In Alexandria, a car is totaled in a collision with a tram as pedestrians watch in astonishment. A week earlier, two vehicles plunge off a major bridge in Cairo, sending their drivers into the Nile River. And not far away, a truck flips on Cairo’s Ring Road, one of the Egyptian capital’s key arteries, blocking traffic for hours.
Road accidents are common everywhere, but what is striking in Egypt is how little the government seems to care, despite the high human and economic costs to society. An estimated 12,000 die and another 154,000 are injured in crashes each year, making Egypt’s roads among the most dangerous in the world. Accidents also cost Egypt as much as 30 billion L.E. ($5 billion) a year, according to some sources. Government neglect in road safety is yet another part of the legacy of misrule and unaccountability following decades of dictatorship.
Since the 1970s, the government embraced the private car, by allowing imported vehicles to flood the market and by subsidizing petrol, while investing little in public transport infrastructure. Yet the government has simultaneously and continuously failed to create mechanisms for enforcing road safety or even monitoring injuries and fatalities. Accidents often go unreported, and recorded incidents are reduced to an undifferentiated number with few details documenting the cause.
Nor has the government addressed basic traffic problems. It has failed to provide an effective public transport system for the vast majority of Egyptians who do not own a private car. This has spawned alternative modes of transport such as minibuses and toktoks, whose now ubiquitous presence adds to the congestion and safety risks.
Khaled Mostafa, an expert in automotive, forensic and road safety engineering based in Florida, has been trying for years to highlight road safety issues in Egypt. He begins presentations by revisiting the word ‘accident,’ the term commonly used by Egyptians. Accident, or hadtha in Arabic, connotes fate, and suggests that the event was bound to happen and therefore could not be prevented. Responsibility, therefore, is evaded. The word, crash, however, or sedam in Arabic, implies responsibility of one or more of the involved persons or elements in causing the crash. With responsibility comes accountability, law, and enforcement. This has not been the case in Egypt.
Badly designed roads and poor upkeep, as well as a general tolerance of reckless driving, are elements of the government’s neglect. Road design is often arbitrary and fails to follow set standards. Residents constantly point out that certain roads are paved, or even new roads and overpasses constructed, simply to serve some big-shot politician or businessman.
Roads must be designed within an integrated and comprehensive master plan. There is a common misconception that building more roads alone eases congestion. That argument is being used for the proposed removal of the tram system in the Cairo suburbs of Heliopolis and Nasr City. Rather than investing in making the tram a more effective means of transport for thousands of riders, the plan argues for removing the tracks and making an extra lane for cars. And the city’s road designers have never given priority to pedestrian safety.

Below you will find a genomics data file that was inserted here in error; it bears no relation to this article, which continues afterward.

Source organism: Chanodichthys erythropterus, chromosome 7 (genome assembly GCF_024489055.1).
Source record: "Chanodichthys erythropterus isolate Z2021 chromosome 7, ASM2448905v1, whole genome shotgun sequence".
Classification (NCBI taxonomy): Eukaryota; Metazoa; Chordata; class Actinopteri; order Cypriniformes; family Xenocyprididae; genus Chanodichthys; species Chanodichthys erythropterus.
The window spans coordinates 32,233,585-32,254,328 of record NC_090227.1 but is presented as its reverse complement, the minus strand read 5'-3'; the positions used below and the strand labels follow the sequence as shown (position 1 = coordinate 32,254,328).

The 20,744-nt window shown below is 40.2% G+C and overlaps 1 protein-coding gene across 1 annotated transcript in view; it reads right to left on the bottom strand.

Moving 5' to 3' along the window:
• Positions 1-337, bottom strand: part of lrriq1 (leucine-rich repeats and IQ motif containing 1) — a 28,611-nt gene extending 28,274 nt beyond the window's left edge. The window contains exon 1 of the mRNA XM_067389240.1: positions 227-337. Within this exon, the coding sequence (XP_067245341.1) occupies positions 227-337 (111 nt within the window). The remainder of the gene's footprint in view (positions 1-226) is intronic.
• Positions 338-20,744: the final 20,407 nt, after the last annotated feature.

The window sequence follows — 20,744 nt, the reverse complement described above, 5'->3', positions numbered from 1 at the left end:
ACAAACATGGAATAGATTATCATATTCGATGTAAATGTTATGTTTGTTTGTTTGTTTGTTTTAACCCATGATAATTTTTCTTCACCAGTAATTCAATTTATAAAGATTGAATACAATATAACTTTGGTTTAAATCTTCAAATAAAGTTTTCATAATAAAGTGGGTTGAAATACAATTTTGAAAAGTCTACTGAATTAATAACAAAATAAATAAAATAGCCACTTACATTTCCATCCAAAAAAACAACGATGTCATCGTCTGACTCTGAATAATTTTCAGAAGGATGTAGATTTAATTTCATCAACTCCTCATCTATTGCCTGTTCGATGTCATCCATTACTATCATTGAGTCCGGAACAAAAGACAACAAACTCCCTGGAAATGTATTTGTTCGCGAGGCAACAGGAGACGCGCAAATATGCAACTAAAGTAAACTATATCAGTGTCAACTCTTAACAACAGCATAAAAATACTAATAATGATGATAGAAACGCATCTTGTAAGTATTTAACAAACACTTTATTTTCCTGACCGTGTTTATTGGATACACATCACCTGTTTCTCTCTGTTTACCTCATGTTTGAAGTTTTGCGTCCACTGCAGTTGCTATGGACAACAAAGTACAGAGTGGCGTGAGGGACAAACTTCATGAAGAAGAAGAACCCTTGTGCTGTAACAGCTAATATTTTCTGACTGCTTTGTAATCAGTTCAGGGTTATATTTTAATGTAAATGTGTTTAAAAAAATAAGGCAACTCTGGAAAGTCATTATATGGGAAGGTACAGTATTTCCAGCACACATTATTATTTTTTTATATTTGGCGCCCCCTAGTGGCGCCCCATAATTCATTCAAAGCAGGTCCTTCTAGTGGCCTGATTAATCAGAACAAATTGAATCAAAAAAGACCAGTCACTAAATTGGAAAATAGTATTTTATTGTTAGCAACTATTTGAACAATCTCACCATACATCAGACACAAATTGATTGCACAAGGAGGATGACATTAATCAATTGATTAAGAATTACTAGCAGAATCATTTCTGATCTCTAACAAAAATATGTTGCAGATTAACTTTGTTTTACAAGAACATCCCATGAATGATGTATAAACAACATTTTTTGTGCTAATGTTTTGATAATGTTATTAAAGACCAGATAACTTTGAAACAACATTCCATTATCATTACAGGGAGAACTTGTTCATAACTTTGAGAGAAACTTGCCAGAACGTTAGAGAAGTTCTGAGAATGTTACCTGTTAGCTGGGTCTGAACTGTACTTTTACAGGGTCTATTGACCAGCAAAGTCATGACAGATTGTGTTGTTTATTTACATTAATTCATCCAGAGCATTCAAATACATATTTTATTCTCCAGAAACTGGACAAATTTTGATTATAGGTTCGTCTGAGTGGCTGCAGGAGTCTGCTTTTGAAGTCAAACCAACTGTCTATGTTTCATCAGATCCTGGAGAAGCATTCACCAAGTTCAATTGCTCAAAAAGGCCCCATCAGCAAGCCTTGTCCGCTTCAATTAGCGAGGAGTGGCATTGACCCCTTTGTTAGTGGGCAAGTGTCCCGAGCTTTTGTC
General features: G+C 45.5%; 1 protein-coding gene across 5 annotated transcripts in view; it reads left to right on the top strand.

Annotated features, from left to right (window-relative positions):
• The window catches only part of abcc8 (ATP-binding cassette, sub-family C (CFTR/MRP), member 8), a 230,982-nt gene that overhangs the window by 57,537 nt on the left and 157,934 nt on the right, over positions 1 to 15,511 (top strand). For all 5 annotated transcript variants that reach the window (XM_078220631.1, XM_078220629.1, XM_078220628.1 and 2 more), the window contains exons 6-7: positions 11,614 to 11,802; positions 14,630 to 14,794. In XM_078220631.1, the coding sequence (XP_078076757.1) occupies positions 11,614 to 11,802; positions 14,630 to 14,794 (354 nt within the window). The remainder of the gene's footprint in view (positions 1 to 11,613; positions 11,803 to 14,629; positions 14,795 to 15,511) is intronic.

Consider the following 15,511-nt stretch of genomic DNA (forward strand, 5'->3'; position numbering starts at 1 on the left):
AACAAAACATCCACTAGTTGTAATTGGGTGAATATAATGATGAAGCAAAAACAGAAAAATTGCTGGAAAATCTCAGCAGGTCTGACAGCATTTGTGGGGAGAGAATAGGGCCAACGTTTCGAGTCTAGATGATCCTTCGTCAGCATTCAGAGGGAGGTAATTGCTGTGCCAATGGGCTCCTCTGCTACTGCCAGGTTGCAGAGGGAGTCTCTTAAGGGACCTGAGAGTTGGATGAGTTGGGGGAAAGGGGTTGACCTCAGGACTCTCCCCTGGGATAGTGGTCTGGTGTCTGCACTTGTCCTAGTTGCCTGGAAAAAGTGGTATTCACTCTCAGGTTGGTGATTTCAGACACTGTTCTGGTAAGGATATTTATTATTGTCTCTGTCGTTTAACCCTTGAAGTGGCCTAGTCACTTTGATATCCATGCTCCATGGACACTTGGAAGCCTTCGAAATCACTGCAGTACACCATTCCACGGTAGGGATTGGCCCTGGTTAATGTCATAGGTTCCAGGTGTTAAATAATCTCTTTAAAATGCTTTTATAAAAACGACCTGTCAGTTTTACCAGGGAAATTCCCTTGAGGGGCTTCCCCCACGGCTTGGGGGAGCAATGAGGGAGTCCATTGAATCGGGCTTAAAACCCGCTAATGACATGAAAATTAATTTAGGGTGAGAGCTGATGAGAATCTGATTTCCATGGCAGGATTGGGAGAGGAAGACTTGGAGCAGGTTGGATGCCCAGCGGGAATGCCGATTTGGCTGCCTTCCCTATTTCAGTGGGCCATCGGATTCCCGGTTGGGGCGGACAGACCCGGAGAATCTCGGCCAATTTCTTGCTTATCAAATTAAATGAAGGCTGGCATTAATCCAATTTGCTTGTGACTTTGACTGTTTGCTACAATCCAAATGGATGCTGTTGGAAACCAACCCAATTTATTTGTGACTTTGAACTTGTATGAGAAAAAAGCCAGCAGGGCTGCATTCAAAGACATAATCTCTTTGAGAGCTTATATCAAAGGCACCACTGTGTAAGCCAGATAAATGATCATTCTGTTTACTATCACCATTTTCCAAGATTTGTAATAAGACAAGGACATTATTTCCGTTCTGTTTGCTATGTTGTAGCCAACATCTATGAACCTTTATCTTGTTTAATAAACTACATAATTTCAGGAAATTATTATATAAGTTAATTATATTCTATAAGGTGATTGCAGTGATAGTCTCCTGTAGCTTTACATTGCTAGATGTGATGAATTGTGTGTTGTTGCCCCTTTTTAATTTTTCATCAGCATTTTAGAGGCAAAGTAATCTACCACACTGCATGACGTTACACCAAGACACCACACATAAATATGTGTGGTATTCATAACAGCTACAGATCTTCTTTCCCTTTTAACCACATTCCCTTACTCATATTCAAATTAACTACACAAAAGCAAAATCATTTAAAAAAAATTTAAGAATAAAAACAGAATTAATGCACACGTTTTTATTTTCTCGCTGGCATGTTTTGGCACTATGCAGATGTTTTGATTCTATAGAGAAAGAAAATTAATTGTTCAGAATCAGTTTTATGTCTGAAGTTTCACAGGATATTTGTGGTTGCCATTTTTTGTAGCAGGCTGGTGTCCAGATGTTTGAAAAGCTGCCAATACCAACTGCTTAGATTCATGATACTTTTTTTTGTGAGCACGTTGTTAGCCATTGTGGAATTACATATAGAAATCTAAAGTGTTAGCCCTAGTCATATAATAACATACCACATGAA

Part of the problem is the centralized nature of the authoritarian governance system that has dominated Egypt for decades. If Cairo had a functioning municipality, it would have had its own department of transportation responsible for roads across the city. Instead, a central government ministry is in charge of transportation issues for thousands of localities throughout the country—an enormous task that it is clearly incapable of handling effectively.
Some 15,000 Egyptians have died on the roads since the 2011 revolution—around fifteen times more than the deaths in the revolution itself—and yet even Egypt’s emerging leaders have ignored the problem. Road safety should be a priority for the new government, for any government.
In addition to immediate steps to improve safety and traffic flow, long-term plans should be implemented by professionals and experts, not retired policemen and army generals who have no experience in the sector. An independent entity must be established and tasked with recording road incidents in great detail in order to create a database of information that will help future planners and researchers. Without proper data, road safety will continue to hang in the balance and Egyptians will remain vulnerable to the faceless road designers who have long been unaccountable for their mistakes.
Mohammed Elshahed is the founding editor of the Cairobserver, a publication on Egypt’s architectural heritage and urban planning. He is a doctoral student in the Middle East and Islamic Studies Department at New York University. He has written for the Egypt Independent, Jadaliyya, Design Observer, and Al Jazeera English.
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